In the United States, the Office of Refugee Resettlement, a program of the U.S. Department of Health and Human Services's Administration for Children and Families, is tasked with managing the secondary migration of resettled refugees.[1][2] However, there is little information on secondary migration and associated programmatic structural changes.[3] Secondary migration has been hypothesized as one of the driving forces behind the distribution of resettled refugees in the United States.[4]

Somalis and secondary migration in the United States[edit]

Somalis, a refugee group that was initially widely dispersed in the United States, has formed significant communities in Minnesota, Ohio and Washington.[5] Secondary migration to Minneapolis, Minnesota and Columbus, Ohio, has made those two areas first and second, respectively, in Somali American population.[5] Geographer Tamara Mott states that being near family, friends, and other Somalis was the main reason Somalis migrated to Columbus, OH.[6]

Lewiston, Maine, became a secondary migration destination for Somalis after social service agencies relocated a few families there in February 2001.[7] Between 1982 and 2000, resettlement agencies placed refugees, including 315 Somalis, in the Portland, Maine area.[7] High rates of rental housing occupancy in Portland led to the first relocations to Lewiston.[7] Somalis have a history of nomadism and maintain contact, often via cell phone, with a large network of extended family, clan members, and friends.[7] More Somalis learned about Lewiston and were attracted by the quality of life there, the low housing costs, good schools, safety and greater social control of their children in the smaller town.[7] Between February 2001 and August 2002 over 1,000 Somalis moved to Lewiston.[6] Most of these early secondary migrants came from Clarkston, Georgia, a suburb just outside Atlanta.[7] By 2007, Somalis were 6.5% of the population of Lewiston[8] and had come to the city from all over the United States and at least three other countries.[7]

See also[edit]

References[edit]

  1. ^ 96th Congress (March 17, 1980). "Public Law 96-212" (PDF). United States Government Publishing Office. Retrieved February 12, 2017.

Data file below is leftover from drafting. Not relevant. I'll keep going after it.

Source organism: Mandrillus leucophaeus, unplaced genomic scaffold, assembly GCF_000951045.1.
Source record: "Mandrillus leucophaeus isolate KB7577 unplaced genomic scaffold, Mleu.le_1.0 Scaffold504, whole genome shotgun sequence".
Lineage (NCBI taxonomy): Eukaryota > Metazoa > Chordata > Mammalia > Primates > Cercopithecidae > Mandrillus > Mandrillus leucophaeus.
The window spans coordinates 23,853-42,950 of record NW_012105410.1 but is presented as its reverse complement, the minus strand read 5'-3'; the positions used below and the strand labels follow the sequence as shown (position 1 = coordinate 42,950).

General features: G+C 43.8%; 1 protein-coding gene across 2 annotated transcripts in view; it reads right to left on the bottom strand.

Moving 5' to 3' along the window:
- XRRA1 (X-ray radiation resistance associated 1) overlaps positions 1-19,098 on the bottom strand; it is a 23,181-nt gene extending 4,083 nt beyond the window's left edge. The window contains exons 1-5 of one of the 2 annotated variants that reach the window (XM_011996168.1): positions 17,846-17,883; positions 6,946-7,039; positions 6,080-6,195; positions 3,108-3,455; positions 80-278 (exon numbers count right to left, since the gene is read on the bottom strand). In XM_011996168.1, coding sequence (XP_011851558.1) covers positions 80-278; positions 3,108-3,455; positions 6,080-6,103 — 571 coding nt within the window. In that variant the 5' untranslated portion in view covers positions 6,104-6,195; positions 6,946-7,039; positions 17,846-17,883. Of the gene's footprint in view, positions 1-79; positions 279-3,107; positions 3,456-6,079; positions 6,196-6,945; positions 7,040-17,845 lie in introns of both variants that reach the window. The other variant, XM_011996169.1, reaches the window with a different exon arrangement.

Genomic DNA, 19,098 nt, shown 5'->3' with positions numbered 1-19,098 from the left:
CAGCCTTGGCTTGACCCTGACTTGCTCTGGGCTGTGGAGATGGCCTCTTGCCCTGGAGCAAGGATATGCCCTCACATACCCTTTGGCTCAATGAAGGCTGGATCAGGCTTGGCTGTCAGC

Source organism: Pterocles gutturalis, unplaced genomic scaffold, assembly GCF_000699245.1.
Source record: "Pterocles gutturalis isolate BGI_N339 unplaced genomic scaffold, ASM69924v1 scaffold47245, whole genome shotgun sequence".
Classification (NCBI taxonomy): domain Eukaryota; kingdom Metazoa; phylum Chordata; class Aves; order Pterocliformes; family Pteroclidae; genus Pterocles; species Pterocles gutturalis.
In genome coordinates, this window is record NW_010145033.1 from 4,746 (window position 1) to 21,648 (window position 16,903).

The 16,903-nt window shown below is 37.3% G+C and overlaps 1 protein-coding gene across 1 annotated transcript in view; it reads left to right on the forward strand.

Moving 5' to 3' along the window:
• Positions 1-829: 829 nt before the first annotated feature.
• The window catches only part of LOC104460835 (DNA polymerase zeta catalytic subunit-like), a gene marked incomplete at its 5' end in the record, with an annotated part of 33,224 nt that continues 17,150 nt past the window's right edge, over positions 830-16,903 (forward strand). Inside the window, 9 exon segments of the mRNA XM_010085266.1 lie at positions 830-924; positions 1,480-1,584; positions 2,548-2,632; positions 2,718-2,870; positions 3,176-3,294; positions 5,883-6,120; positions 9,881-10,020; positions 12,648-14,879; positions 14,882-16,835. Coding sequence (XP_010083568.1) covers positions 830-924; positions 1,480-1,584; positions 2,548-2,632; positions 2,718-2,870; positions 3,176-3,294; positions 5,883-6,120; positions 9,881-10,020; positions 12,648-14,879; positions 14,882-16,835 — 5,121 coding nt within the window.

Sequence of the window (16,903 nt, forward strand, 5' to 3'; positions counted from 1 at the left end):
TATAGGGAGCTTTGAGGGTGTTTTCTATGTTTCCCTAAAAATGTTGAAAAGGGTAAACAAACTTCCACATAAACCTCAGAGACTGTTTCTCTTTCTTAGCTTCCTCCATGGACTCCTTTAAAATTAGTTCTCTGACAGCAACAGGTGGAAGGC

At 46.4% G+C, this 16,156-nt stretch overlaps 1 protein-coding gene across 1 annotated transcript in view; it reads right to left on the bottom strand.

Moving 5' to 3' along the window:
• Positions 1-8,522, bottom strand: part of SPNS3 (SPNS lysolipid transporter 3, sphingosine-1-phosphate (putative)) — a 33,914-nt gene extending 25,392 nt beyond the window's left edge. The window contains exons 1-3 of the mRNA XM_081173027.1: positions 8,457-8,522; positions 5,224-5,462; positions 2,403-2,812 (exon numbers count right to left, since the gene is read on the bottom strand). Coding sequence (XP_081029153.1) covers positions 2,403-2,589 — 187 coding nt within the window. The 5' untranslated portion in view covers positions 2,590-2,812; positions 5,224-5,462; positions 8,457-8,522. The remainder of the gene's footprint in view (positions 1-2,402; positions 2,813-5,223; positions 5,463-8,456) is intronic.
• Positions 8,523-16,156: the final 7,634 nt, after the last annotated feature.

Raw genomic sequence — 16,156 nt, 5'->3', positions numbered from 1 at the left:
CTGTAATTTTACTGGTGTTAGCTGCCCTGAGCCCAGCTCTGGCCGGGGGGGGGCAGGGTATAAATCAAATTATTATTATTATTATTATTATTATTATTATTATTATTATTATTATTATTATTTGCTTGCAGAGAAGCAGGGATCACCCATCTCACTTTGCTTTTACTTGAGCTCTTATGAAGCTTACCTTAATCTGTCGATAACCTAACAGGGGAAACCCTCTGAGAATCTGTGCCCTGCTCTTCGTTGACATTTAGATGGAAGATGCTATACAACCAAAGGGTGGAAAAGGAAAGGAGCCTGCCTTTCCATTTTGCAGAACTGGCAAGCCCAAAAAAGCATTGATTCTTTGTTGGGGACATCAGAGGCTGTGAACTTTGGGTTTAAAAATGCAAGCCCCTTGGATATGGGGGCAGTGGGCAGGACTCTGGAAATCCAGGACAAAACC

2. ^ 1980 Refugee Act. Pub. L. 96-212. 94 Stat. 102. 17 March 1980.
  3. ^ Ott, Eleanor (September 2011). "Get up and go: Refugee resettlement and secondary migration in the USA". New Issues in Refugee Research. No 219.
  4. ^ Forrest, Tamar Mott; Brown, Lawrence A (7 April 2014). "Organization-Led Migration, Individual Choice, and Refugee Resettlement in the US: Seeking Regularities". Geographical Review. 104 (1): 10–32. doi:10.1111/j.1931-0846.2014.12002.x. Retrieved 30 June 2014.
  5. ^ a b Forrest, Tamara Mott; Brown, Lawrence A. (Jan 2014). "Organization-Led Migration, Individual Choice, and Refugee Resettlement in the U.S.: Seeking Regularities". Geographical Review. 104 (1): 10–32. doi:10.1111/j.1931-0846.2014.12002.x – via ebscohost.
  6. ^ a b Mott, Tamara E. (Feb 2010). "African refugee resettlement in the US: the role and significance of voluntary agencies". Journal of Cultural Geography. 27 (1): 1–31. doi:10.1080/08873631003593190 – via MasterFILE Elite.
  7. ^ a b c d e f g Huisman, Kimberly A.; Hough, Mazie; Langellier, Kristin M.; Toner, Carol Nordstrom, eds. (2011). Somalis in Maine: Crossing Cultural Currents. Berkley, CA: North Atlantic Books. pp. 23–56. ISBN 978-1-55643-926-1.
  8. ^ Nadeau, Phil (Summer 2007). "The New Mainers: State and local agencies form partnerships to help Somali immigrants". National Civic Review. 96 (2): 55–57. doi:10.1002/ncr.180 – via Advanced Placement Source.